Under these new regulations, FSSAI defined gluten-free food as food that consists of or is made of one or more ingredients containing rice, millets, ragi, pulses or legumes. A “gluten-free food” is one in which gluten levels are below 20 mg/kg. It also said that

“A food which, by its nature, is suitable for use as part of a gluten free diet shall not be named as ‘special dietary’, “special dietetic” or any other equivalent term, however, such food may bear a statement on the label that ‘this food is by its nature gluten-free’.”

The Gluten-Free Food Labeling Final Rule issued by the US FDA in 2015 has defined “gluten-free” as meaning that the food either is inherently gluten free; or does not contain an ingredient that is:

a gluten-containing grain (e.g., spelt wheat);
derived from a gluten-containing grain that has not been processed to remove gluten (e.g., wheat flour); or
derived from a gluten-containing grain that has been processed to remove gluten (e.g., wheat starch), if the use of that ingredient results in the presence of 20 ppm or more gluten in the food. Also, any unavoidable presence of gluten in the food must be less than 20 ppm. That is the lowest level that can be consistently detected in foods using valid scientific analytical tools. Also, most people with celiac disease can tolerate foods with trace amounts of gluten without causing adverse health effects.

Why didn’t FDA adopt zero ppm gluten rather than less than 20 ppm gluten as one of the criteria for a food labeled gluten-free?

FDA used an analytical methods-based approach to define the term gluten-free and adopted < 20 ppm gluten as one of the criteria for a food labeled gluten-free because the agency relies upon scientifically validated methods for enforcing its regulations. Analytical methods that are scientifically validated to reliably detect gluten at a level lower than 20 ppm are not currently available. In addition, some celiac disease researchers and some epidemiological evidence suggest that most individuals with celiac disease can tolerate variable trace amounts and concentrations of gluten in foods (including levels that are less than 20 ppm gluten) without causing adverse health effects. (https://www.fda.gov/Food/GuidanceRegulation/GuidanceDocumentsRegulatoryInformation/Allergens/ucm362880.htm)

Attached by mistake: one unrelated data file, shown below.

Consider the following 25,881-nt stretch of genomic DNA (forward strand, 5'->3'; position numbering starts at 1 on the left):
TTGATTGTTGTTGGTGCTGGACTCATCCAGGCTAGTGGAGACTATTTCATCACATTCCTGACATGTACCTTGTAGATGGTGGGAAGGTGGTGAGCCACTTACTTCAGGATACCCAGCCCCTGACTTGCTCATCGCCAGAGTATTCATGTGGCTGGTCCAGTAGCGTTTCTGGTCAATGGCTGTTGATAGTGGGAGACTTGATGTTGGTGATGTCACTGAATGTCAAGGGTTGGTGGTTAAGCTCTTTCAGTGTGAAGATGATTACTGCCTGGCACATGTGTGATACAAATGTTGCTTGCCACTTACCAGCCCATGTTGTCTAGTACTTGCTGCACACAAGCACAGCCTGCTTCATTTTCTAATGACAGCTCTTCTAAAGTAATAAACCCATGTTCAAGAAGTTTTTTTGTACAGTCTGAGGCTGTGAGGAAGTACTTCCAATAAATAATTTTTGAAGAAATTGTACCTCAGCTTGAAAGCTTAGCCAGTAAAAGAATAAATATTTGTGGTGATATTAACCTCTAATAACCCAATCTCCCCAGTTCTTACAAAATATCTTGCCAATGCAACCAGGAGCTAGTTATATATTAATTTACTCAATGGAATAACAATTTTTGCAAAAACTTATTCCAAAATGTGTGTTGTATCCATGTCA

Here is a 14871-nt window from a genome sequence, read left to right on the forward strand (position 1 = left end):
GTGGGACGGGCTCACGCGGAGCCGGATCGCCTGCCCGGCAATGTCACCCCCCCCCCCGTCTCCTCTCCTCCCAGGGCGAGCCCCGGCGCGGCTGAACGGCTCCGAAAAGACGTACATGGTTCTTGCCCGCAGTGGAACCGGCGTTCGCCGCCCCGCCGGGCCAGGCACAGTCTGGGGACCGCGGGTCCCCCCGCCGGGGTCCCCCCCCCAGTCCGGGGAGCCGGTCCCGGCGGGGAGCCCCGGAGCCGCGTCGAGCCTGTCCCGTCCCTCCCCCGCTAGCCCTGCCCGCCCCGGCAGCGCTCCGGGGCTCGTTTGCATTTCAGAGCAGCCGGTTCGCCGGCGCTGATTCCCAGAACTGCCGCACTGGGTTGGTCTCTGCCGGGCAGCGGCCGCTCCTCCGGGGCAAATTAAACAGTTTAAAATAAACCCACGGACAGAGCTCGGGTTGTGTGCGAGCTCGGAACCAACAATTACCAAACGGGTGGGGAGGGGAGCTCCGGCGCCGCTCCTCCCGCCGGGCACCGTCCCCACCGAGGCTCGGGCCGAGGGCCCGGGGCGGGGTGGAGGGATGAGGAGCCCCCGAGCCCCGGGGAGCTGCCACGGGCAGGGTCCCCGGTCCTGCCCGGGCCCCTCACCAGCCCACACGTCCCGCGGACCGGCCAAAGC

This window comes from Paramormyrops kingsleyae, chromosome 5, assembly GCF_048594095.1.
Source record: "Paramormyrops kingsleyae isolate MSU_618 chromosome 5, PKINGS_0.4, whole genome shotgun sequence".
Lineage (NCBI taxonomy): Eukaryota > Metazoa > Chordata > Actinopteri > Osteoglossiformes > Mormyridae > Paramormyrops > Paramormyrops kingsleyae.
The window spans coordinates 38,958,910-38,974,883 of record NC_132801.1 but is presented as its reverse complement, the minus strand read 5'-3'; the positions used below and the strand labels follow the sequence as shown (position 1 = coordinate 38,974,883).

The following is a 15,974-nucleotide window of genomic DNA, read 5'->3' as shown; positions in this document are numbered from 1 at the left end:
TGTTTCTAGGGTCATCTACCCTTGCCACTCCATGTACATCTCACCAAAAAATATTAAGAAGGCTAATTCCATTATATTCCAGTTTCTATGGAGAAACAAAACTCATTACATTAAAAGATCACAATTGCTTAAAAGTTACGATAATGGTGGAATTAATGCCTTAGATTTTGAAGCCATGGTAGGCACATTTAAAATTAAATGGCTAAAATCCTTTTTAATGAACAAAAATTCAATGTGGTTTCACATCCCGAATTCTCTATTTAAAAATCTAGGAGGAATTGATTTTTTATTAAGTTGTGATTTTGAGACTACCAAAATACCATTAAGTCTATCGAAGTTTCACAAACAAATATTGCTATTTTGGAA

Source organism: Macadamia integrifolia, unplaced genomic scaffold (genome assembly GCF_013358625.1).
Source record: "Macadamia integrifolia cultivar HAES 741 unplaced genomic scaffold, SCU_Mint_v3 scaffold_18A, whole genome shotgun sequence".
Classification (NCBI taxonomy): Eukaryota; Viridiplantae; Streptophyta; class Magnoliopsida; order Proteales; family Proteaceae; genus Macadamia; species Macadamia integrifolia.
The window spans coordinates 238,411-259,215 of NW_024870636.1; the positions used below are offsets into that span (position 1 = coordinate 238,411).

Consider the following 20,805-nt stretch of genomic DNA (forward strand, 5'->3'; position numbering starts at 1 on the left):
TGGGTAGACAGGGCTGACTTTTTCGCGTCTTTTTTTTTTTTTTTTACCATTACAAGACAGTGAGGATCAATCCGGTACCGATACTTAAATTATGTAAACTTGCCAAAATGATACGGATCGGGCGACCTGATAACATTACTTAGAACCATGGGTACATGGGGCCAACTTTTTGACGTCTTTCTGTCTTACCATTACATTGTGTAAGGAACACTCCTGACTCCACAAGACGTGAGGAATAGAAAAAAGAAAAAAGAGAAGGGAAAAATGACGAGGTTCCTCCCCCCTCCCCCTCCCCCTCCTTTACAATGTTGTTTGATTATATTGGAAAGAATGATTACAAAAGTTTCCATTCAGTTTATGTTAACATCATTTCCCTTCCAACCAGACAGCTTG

As per the FSSAI draft Food Safety and Standards (Labelling and Display) Regulations, 2018: The term “Gluten Free” shall be printed in the immediate proximity of the name of the product in the case of products described in regulation 2.14 of the Food Safety and Standards (Food Products Standards and Food Additives) Regulations, 2011, namely ‘Gluten Free’.

The term “Low Gluten” shall be printed in the immediate proximity of the name of the product in the case of products described in regulation 2.15 of the Food Safety and Standards (Food Products Standards and Food Additives) Regulations, 2011, namely: “Low Gluten”. The label shall carry a ‘warning’ that ‘the food labeled as Low Gluten may pose a risk for those with celiac disease.

But now the FSSAI has decided to take “Low gluten” label out of the regulation as in celiac disease no amount of gluten is safe.

HCFI Recommendations

The term “Low gluten foods” to be taken out of the label.
Gluten free should instead be labeled as zero gluten (since the public perception is that gluten-free means some amount of gluten is allowed).
Awareness should be created that ‘beer’ contains gluten and is harmful to gluten sensitive population. The harm reduction alternative is honey water wine, which has < 3% alcohol.
There should be options for gluten-free foods in airlines and trains.
In all parties, marriages and restaurants, there should be a provision for gluten free foods. Medical associations should pass a resolution to this effect on priority.
Non-celiac wheat sensitive persons (up to 10% of the population) should be offered wheat-free food options.
Wheat available in the market should also be labeled as high gluten wheat and low gluten wheat (both are harmful to celiac disease but low gluten wheat may have some solution for non-celiac wheat sensitive persons).

Dr KK Aggarwal

Padma Shri Awardee

President Elect Confederation of Medical Associations in Asia and Oceania (CMAAO)

Group Editor-in-Chief IJCP Publications

President Heart Care Foundation of India

Past National President IMA